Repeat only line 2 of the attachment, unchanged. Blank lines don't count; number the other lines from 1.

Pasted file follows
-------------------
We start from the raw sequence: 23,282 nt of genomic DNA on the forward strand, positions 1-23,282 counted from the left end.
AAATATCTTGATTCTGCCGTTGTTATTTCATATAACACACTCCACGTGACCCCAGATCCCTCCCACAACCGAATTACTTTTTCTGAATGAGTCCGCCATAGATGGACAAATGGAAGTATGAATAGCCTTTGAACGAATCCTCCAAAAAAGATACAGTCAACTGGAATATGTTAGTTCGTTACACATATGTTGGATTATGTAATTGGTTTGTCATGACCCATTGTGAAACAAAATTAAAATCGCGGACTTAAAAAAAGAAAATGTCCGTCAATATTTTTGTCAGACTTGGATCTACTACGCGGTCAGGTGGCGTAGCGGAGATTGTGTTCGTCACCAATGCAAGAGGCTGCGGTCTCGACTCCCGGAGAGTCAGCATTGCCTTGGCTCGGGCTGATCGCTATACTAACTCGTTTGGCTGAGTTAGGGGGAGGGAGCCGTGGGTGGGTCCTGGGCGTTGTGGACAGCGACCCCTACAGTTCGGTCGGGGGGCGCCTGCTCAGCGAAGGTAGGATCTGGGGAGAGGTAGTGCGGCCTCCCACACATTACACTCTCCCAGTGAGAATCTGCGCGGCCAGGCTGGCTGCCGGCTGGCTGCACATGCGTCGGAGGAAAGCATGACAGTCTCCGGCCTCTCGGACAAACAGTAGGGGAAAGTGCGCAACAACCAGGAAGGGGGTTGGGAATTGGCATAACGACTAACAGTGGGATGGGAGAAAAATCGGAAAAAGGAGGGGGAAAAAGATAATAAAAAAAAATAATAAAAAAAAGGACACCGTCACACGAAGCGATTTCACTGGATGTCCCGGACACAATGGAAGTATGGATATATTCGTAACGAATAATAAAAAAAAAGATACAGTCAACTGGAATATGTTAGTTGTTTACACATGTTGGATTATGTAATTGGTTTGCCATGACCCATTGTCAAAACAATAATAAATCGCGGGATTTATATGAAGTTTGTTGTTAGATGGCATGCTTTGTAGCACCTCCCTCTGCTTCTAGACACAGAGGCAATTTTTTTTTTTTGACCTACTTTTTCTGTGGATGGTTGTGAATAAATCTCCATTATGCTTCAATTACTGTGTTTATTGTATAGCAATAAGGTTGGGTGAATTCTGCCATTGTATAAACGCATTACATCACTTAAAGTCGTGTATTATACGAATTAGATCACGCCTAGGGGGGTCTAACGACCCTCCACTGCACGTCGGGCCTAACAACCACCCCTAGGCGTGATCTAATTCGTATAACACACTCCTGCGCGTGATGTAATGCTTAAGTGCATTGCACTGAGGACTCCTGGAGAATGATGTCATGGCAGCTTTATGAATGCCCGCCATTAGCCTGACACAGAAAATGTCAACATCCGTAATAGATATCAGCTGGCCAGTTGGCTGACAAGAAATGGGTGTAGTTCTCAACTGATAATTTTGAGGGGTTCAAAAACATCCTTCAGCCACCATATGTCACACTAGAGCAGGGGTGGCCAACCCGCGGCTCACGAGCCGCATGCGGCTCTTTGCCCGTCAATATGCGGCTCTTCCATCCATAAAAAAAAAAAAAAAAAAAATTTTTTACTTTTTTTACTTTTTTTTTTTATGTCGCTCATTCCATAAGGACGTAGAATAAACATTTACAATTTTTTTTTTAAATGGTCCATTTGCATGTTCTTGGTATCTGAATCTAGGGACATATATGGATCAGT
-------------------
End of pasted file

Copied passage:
AAATATCTTGATTCTGCCGTTGTTATTTCATATAACACACTCCACGTGACCCCAGATCCCTCCCACAACCGAATTACTTTTTCTGAATGAGTCCGCCATAGATGGACAAATGGAAGTATGAATAGCCTTTGAACGAATCCTCCAAAAAAGATACAGTCAACTGGAATATGTTAGTTCGTTACACATATGTTGGATTATGTAATTGGTTTGTCATGACCCATTGTGAAACAAAATTAAAATCGCGGACTTAAAAAAAGAAAATGTCCGTCAATATTTTTGTCAGACTTGGATCTACTACGCGGTCAGGTGGCGTAGCGGAGATTGTGTTCGTCACCAATGCAAGAGGCTGCGGTCTCGACTCCCGGAGAGTCAGCATTGCCTTGGCTCGGGCTGATCGCTATACTAACTCGTTTGGCTGAGTTAGGGGGAGGGAGCCGTGGGTGGGTCCTGGGCGTTGTGGACAGCGACCCCTACAGTTCGGTCGGGGGGCGCCTGCTCAGCGAAGGTAGGATCTGGGGAGAGGTAGTGCGGCCTCCCACACATTACACTCTCCCAGTGAGAATCTGCGCGGCCAGGCTGGCTGCCGGCTGGCTGCACATGCGTCGGAGGAAAGCATGACAGTCTCCGGCCTCTCGGACAAACAGTAGGGGAAAGTGCGCAACAACCAGGAAGGGGGTTGGGAATTGGCATAACGACTAACAGTGGGATGGGAGAAAAATCGGAAAAAGGAGGGGGAAAAAGATAATAAAAAAAAATAATAAAAAAAAGGACACCGTCACACGAAGCGATTTCACTGGATGTCCCGGACACAATGGAAGTATGGATATATTCGTAACGAATAATAAAAAAAAAGATACAGTCAACTGGAATATGTTAGTTGTTTACACATGTTGGATTATGTAATTGGTTTGCCATGACCCATTGTCAAAACAATAATAAATCGCGGGATTTATATGAAGTTTGTTGTTAGATGGCATGCTTTGTAGCACCTCCCTCTGCTTCTAGACACAGAGGCAATTTTTTTTTTTTGACCTACTTTTTCTGTGGATGGTTGTGAATAAATCTCCATTATGCTTCAATTACTGTGTTTATTGTATAGCAATAAGGTTGGGTGAATTCTGCCATTGTATAAACGCATTACATCACTTAAAGTCGTGTATTATACGAATTAGATCACGCCTAGGGGGGTCTAACGACCCTCCACTGCACGTCGGGCCTAACAACCACCCCTAGGCGTGATCTAATTCGTATAACACACTCCTGCGCGTGATGTAATGCTTAAGTGCATTGCACTGAGGACTCCTGGAGAATGATGTCATGGCAGCTTTATGAATGCCCGCCATTAGCCTGACACAGAAAATGTCAACATCCGTAATAGATATCAGCTGGCCAGTTGGCTGACAAGAAATGGGTGTAGTTCTCAACTGATAATTTTGAGGGGTTCAAAAACATCCTTCAGCCACCATATGTCACACTAGAGCAGGGGTGGCCAACCCGCGGCTCACGAGCCGCATGCGGCTCTTTGCCCGTCAATATGCGGCTCTTCCATCCATAAAAAAAAAAAAAAAAAAAATTTTTTACTTTTTTTACTTTTTTTTTTTATGTCGCTCATTCCATAAGGACGTAGAATAAACATTTACAATTTTTTTTTTAAATGGTCCATTTGCATGTTCTTGGTATCTGAATCTAGGGACATATATGGATCAGT